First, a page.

Dental Care - Factors Associated With Tooth Loss
Factors associated with tooth loss
Although trauma, tooth decay, gum disease, and aging are associated with tooth loss, most older adults in the United States lose teeth from gum disease, not through aging. Factors specifically related to the older adult that may facilitate tooth decay, gum disease, and tooth loss include lack of preventive dentistry in childhood and adolescence; limited access to dental care; lack of financial resources or dental insurance; low level of dental education; multiple medical conditions such as diabetes, osteoarthritis, stroke, Parkinson's disease, and cognitive disorders; and residence in a nursing home or long-term care facility.
Many preventive dental measures designed to maintain teeth for a lifetime were not available or accessible to today's older adults. Regular visits to the dentist, oral hygiene instruction, and the use of fluoride are commonplace today. These measures are the basis of dental awareness and education, and foster willingness to invest in programs that will prevent dental disease. Lack of dental insurance programs for the older adult and limited financial resources also may negatively impact oral health. Research with seventy-five-year-olds indicates, however, that age alone is not a good predictor of self-perceived dental needs and dental care utilization (Wilson and Branch). Rather than income or level of education, the presence of teeth appears to be the most powerful predictor of perceived dental need (Branch et al.).
The presence of multiple medical conditions in the older adult usually necessitates prescription drugs in addition to over-the-counter preparations the individual may already be taking. The potential for adverse drug interactions and side effects increases to 50 percent when five drugs are administered (Sloan). A common side effect of multiple medications in the older adult is xerostomia, or dry mouth (Paunovich et al.). Older adults with dry mouth often complain of mouth soreness, burning tongue, difficult chewing, problems with swallowing, and discomfort when wearing complete dentures (Felder et al.).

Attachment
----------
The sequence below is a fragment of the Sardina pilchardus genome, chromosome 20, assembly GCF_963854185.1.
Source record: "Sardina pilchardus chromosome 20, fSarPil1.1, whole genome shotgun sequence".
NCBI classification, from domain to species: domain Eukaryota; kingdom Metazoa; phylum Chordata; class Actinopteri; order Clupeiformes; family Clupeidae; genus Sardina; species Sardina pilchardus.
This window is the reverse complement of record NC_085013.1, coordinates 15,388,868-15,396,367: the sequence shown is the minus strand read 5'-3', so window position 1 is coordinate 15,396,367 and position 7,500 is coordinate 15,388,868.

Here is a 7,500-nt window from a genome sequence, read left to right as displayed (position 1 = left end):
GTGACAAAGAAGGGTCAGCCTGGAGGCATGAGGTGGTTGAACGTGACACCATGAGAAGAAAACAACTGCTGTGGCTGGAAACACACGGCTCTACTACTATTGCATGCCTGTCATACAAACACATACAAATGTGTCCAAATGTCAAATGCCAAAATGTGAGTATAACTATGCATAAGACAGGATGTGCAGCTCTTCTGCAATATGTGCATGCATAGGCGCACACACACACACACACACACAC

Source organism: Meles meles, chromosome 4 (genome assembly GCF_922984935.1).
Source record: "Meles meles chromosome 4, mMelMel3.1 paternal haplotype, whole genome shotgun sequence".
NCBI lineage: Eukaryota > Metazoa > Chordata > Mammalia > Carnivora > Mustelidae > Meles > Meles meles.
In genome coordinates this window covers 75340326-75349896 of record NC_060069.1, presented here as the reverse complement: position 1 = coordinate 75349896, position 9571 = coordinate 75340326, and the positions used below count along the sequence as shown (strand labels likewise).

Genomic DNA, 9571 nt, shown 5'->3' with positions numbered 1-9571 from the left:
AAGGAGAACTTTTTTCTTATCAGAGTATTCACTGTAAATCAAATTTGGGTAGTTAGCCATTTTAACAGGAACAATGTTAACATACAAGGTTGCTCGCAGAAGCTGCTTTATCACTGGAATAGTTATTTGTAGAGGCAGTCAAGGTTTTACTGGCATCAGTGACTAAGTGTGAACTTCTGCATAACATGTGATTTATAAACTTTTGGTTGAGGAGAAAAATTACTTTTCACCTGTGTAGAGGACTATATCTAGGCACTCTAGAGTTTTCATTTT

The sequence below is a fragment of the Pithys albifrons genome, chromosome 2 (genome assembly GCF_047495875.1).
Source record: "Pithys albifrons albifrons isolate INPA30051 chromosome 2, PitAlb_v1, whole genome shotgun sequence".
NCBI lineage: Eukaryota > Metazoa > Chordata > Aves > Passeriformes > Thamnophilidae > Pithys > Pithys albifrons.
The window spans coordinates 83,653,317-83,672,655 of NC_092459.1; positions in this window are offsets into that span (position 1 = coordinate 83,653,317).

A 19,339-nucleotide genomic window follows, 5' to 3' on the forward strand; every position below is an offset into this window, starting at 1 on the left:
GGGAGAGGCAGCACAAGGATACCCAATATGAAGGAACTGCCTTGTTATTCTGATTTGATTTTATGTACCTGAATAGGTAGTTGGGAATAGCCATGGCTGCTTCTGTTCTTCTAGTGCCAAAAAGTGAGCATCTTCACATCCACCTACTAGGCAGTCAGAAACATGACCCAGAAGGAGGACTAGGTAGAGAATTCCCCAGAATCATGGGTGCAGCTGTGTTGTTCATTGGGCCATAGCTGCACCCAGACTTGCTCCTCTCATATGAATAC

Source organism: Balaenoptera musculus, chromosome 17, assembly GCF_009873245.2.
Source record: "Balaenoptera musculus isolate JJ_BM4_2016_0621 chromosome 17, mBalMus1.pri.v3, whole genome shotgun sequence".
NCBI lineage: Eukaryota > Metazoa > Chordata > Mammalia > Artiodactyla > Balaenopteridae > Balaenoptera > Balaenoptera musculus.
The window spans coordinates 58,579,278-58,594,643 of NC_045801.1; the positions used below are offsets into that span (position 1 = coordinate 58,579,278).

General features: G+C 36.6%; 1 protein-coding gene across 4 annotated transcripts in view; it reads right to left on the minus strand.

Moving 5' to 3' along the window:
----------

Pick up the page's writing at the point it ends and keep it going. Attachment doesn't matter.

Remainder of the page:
Research studies have proposed links between systemic illness and oral health status. Relevant to the issue of gum disease with resulting tooth loss are two studies that have investigated type II (adult onset) diabetes. One study suggests that individuals with poorly controlled blood sugar are at significantly greater risk for severe, progressive gum disease than are those with controlled blood sugar (Taylor et al.). A clinical study aimed at controlling blood sugar levels by treating gum disease has shown that standard gum disease treatments can result in significant blood sugar reductions (Grossi et al.). These studies are encouraging in view of the fact that type II diabetes and tooth loss to gum disease are common among older adults. Proper medical control of adult onset diabetes and proper dental control of gum disease help to prevent the loss of permanent teeth.
If permanent teeth are neglected as a result of poor, inadequate, or no oral hygiene procedures such as brushing and cleaning between the teeth, the oral health of the individual may be placed at risk. Bacteria within the mouth can initiate the disease processes responsible for tooth decay and gum disease. Daily removal of bacteria is essential to the health of the mouth. The frail older adult may not have enough strength to perform adequate oral hygiene. Individuals with cognitive impairment such as Alzheimer's disease often forget to perform basic oral hygiene. Older adults recovering from stroke may have paralysis of the dominant hand and be incapable of daily oral hygiene. Toothbrushing and other oral hygiene techniques can be very difficult to perform for older adults suffering from osteoarthritis, and Parkinson's disease. Hand and finger deformities common with osteoarthritis, and lack of muscle control in Parkinson's disease, may prevent these individuals from performing tasks often taken for granted.
Studies of residents of long-term care facilities and nursing homes suggest that they experience significant dental decay, bleeding of the gums, loose and uncomfortable complete dentures, and soft tissue sores attributed to wearing dentures (Weyant et al.; Kiyak et al.). In a study of 263 elderly subjects, 74 percent experienced difficult chewing, 72 percent reported oral discomfort, 54 percent reported functional dental handicaps, and 22 percent complained of oral pain (Lester et al.). Residents in assisted living facilities also appear to have more oral health problems.